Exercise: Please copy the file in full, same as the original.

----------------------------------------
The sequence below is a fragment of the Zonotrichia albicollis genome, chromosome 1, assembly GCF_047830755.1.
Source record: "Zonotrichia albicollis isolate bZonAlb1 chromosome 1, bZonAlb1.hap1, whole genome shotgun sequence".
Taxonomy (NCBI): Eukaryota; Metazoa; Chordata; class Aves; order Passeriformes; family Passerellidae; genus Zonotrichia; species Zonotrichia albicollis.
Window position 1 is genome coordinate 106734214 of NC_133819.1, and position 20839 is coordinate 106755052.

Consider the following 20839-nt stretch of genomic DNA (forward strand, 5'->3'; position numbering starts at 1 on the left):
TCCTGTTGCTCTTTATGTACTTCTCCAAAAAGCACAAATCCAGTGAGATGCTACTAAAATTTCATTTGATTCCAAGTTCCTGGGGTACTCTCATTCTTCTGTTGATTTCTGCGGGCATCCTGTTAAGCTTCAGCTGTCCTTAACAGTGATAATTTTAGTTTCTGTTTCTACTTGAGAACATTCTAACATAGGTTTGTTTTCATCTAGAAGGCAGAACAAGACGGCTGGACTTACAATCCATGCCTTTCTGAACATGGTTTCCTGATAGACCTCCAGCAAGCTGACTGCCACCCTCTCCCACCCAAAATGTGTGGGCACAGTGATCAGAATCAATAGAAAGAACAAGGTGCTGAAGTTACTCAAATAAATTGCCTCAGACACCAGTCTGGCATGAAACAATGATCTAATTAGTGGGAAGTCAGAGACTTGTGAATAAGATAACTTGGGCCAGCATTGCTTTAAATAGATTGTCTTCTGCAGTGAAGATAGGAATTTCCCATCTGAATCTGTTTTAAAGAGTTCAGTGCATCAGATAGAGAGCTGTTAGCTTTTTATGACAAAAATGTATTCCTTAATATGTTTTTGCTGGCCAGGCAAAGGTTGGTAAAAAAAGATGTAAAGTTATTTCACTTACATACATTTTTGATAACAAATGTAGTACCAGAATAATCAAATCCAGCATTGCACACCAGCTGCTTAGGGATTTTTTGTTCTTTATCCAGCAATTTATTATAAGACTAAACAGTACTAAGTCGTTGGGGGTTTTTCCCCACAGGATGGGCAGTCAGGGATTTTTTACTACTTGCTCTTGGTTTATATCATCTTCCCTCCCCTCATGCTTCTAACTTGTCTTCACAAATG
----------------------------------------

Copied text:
The sequence below is a fragment of the Zonotrichia albicollis genome, chromosome 1, assembly GCF_047830755.1.
Source record: "Zonotrichia albicollis isolate bZonAlb1 chromosome 1, bZonAlb1.hap1, whole genome shotgun sequence".
Taxonomy (NCBI): Eukaryota; Metazoa; Chordata; class Aves; order Passeriformes; family Passerellidae; genus Zonotrichia; species Zonotrichia albicollis.
Window position 1 is genome coordinate 106734214 of NC_133819.1, and position 20839 is coordinate 106755052.

Consider the following 20839-nt stretch of genomic DNA (forward strand, 5'->3'; position numbering starts at 1 on the left):
TCCTGTTGCTCTTTATGTACTTCTCCAAAAAGCACAAATCCAGTGAGATGCTACTAAAATTTCATTTGATTCCAAGTTCCTGGGGTACTCTCATTCTTCTGTTGATTTCTGCGGGCATCCTGTTAAGCTTCAGCTGTCCTTAACAGTGATAATTTTAGTTTCTGTTTCTACTTGAGAACATTCTAACATAGGTTTGTTTTCATCTAGAAGGCAGAACAAGACGGCTGGACTTACAATCCATGCCTTTCTGAACATGGTTTCCTGATAGACCTCCAGCAAGCTGACTGCCACCCTCTCCCACCCAAAATGTGTGGGCACAGTGATCAGAATCAATAGAAAGAACAAGGTGCTGAAGTTACTCAAATAAATTGCCTCAGACACCAGTCTGGCATGAAACAATGATCTAATTAGTGGGAAGTCAGAGACTTGTGAATAAGATAACTTGGGCCAGCATTGCTTTAAATAGATTGTCTTCTGCAGTGAAGATAGGAATTTCCCATCTGAATCTGTTTTAAAGAGTTCAGTGCATCAGATAGAGAGCTGTTAGCTTTTTATGACAAAAATGTATTCCTTAATATGTTTTTGCTGGCCAGGCAAAGGTTGGTAAAAAAAGATGTAAAGTTATTTCACTTACATACATTTTTGATAACAAATGTAGTACCAGAATAATCAAATCCAGCATTGCACACCAGCTGCTTAGGGATTTTTTGTTCTTTATCCAGCAATTTATTATAAGACTAAACAGTACTAAGTCGTTGGGGGTTTTTCCCCACAGGATGGGCAGTCAGGGATTTTTTACTACTTGCTCTTGGTTTATATCATCTTCCCTCCCCTCATGCTTCTAACTTGTCTTCACAAATG